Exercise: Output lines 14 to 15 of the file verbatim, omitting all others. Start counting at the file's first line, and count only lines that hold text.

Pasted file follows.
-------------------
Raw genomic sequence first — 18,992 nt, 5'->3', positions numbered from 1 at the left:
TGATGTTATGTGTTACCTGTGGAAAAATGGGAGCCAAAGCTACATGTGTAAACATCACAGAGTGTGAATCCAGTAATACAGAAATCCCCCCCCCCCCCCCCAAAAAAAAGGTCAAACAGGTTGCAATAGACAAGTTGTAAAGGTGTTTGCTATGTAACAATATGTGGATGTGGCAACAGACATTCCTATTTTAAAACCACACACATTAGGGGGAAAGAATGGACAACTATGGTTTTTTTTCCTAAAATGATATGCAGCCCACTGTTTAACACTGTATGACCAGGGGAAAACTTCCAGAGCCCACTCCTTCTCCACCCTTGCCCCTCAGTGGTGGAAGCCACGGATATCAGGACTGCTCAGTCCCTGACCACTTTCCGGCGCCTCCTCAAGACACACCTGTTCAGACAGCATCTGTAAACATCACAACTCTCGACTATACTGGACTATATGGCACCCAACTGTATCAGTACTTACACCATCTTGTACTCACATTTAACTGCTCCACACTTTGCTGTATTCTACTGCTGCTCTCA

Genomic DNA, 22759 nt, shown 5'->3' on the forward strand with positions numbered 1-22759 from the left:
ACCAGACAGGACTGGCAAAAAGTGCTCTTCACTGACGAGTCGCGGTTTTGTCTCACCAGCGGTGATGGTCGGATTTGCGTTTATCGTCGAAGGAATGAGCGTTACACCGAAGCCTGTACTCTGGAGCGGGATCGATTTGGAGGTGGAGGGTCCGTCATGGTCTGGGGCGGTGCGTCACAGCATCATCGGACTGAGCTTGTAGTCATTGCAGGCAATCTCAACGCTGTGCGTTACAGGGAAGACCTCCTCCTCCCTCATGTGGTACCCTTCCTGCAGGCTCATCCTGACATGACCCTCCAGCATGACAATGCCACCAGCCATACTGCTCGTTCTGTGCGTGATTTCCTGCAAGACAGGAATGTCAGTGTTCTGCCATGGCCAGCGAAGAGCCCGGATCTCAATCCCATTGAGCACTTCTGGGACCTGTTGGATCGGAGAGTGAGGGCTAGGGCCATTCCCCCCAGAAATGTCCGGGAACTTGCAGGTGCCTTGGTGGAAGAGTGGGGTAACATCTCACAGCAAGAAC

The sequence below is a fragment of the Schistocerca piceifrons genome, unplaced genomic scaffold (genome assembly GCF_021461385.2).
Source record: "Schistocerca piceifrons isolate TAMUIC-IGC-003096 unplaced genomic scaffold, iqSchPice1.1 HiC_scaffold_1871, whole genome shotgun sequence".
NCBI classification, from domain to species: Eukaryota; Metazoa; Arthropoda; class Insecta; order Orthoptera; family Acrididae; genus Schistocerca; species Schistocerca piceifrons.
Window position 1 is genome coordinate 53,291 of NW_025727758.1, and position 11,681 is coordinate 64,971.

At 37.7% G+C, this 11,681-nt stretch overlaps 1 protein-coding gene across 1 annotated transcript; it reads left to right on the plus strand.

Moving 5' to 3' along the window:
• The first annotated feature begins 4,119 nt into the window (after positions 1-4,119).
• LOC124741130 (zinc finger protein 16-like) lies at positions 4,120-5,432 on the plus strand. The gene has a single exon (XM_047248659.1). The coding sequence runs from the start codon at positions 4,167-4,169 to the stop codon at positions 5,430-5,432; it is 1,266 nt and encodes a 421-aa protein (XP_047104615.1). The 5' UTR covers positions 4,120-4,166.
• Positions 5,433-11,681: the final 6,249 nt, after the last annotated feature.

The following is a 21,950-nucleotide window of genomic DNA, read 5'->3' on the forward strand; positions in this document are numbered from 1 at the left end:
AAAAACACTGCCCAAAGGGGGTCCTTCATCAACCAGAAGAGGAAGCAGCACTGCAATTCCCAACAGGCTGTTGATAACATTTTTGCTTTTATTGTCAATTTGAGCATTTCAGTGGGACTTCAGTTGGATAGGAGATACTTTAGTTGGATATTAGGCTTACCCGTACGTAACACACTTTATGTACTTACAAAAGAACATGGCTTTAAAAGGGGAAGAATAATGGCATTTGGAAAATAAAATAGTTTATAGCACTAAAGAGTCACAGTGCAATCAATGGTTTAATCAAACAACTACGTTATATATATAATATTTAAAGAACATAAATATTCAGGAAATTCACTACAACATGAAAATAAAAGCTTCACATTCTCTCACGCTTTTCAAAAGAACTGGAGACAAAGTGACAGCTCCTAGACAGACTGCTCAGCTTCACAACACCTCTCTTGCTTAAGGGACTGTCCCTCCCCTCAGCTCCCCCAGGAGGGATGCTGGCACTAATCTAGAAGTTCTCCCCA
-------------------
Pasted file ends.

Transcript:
The following is a 21,950-nucleotide window of genomic DNA, read 5'->3' on the forward strand; positions in this document are numbered from 1 at the left end:
AAAAACACTGCCCAAAGGGGGTCCTTCATCAACCAGAAGAGGAAGCAGCACTGCAATTCCCAACAGGCTGTTGATAACATTTTTGCTTTTATTGTCAATTTGAGCATTTCAGTGGGACTTCAGTTGGATAGGAGATACTTTAGTTGGATATTAGGCTTACCCGTACGTAACACACTTTATGTACTTACAAAAGAACATGGCTTTAAAAGGGGAAGAATAATGGCATTTGGAAAATAAAATAGTTTATAGCACTAAAGAGTCACAGTGCAATCAATGGTTTAATCAAACAACTACGTTATATATATAATATTTAAAGAACATAAATATTCAGGAAATTCACTACAACATGAAAATAAAAGCTTCACATTCTCTCACGCTTTTCAAAAGAACTGGAGACAAAGTGACAGCTCCTAGACAGACTGCTCAGCTTCACAACACCTCTCTTGCTTAAGGGACTGTCCCTCCCCTCAGCTCCCCCAGGAGGGATGCTGGCACTAATCTAGAAGTTCTCCCCA